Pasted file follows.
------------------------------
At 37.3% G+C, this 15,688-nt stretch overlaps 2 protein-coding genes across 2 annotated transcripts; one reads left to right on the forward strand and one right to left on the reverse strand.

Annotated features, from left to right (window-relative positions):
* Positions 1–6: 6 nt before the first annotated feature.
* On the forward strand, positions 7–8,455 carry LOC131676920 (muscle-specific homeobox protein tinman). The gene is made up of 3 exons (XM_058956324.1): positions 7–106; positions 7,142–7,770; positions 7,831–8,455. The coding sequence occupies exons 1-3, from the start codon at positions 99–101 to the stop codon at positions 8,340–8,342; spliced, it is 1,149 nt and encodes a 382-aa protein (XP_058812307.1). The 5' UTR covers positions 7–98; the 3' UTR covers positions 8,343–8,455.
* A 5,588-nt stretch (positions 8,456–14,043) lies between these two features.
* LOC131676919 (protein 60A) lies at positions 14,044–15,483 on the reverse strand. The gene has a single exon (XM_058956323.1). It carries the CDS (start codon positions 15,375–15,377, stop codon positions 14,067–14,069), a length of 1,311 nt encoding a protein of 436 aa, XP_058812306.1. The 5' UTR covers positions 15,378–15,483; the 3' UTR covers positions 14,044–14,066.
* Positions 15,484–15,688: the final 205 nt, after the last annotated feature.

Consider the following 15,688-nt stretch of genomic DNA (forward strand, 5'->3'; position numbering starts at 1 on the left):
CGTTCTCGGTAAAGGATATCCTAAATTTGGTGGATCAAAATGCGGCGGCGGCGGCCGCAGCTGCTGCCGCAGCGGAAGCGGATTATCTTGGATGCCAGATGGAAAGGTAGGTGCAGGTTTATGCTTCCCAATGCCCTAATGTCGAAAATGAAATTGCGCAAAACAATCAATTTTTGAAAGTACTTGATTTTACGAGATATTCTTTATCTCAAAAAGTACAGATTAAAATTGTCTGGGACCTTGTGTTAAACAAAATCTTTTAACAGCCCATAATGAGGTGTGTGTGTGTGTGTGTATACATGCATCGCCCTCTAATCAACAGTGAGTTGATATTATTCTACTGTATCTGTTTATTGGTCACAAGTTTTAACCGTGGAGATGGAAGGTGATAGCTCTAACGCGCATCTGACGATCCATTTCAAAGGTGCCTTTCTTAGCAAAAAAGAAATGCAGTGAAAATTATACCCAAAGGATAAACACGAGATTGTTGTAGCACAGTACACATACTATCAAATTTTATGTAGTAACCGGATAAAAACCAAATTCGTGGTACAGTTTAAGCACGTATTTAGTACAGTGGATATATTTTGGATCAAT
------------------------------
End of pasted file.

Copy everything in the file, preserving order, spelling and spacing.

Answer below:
At 37.3% G+C, this 15,688-nt stretch overlaps 2 protein-coding genes across 2 annotated transcripts; one reads left to right on the forward strand and one right to left on the reverse strand.

Annotated features, from left to right (window-relative positions):
* Positions 1–6: 6 nt before the first annotated feature.
* On the forward strand, positions 7–8,455 carry LOC131676920 (muscle-specific homeobox protein tinman). The gene is made up of 3 exons (XM_058956324.1): positions 7–106; positions 7,142–7,770; positions 7,831–8,455. The coding sequence occupies exons 1-3, from the start codon at positions 99–101 to the stop codon at positions 8,340–8,342; spliced, it is 1,149 nt and encodes a 382-aa protein (XP_058812307.1). The 5' UTR covers positions 7–98; the 3' UTR covers positions 8,343–8,455.
* A 5,588-nt stretch (positions 8,456–14,043) lies between these two features.
* LOC131676919 (protein 60A) lies at positions 14,044–15,483 on the reverse strand. The gene has a single exon (XM_058956323.1). It carries the CDS (start codon positions 15,375–15,377, stop codon positions 14,067–14,069), a length of 1,311 nt encoding a protein of 436 aa, XP_058812306.1. The 5' UTR covers positions 15,378–15,483; the 3' UTR covers positions 14,044–14,066.
* Positions 15,484–15,688: the final 205 nt, after the last annotated feature.

Consider the following 15,688-nt stretch of genomic DNA (forward strand, 5'->3'; position numbering starts at 1 on the left):
CGTTCTCGGTAAAGGATATCCTAAATTTGGTGGATCAAAATGCGGCGGCGGCGGCCGCAGCTGCTGCCGCAGCGGAAGCGGATTATCTTGGATGCCAGATGGAAAGGTAGGTGCAGGTTTATGCTTCCCAATGCCCTAATGTCGAAAATGAAATTGCGCAAAACAATCAATTTTTGAAAGTACTTGATTTTACGAGATATTCTTTATCTCAAAAAGTACAGATTAAAATTGTCTGGGACCTTGTGTTAAACAAAATCTTTTAACAGCCCATAATGAGGTGTGTGTGTGTGTGTGTATACATGCATCGCCCTCTAATCAACAGTGAGTTGATATTATTCTACTGTATCTGTTTATTGGTCACAAGTTTTAACCGTGGAGATGGAAGGTGATAGCTCTAACGCGCATCTGACGATCCATTTCAAAGGTGCCTTTCTTAGCAAAAAAGAAATGCAGTGAAAATTATACCCAAAGGATAAACACGAGATTGTTGTAGCACAGTACACATACTATCAAATTTTATGTAGTAACCGGATAAAAACCAAATTCGTGGTACAGTTTAAGCACGTATTTAGTACAGTGGATATATTTTGGATCAAT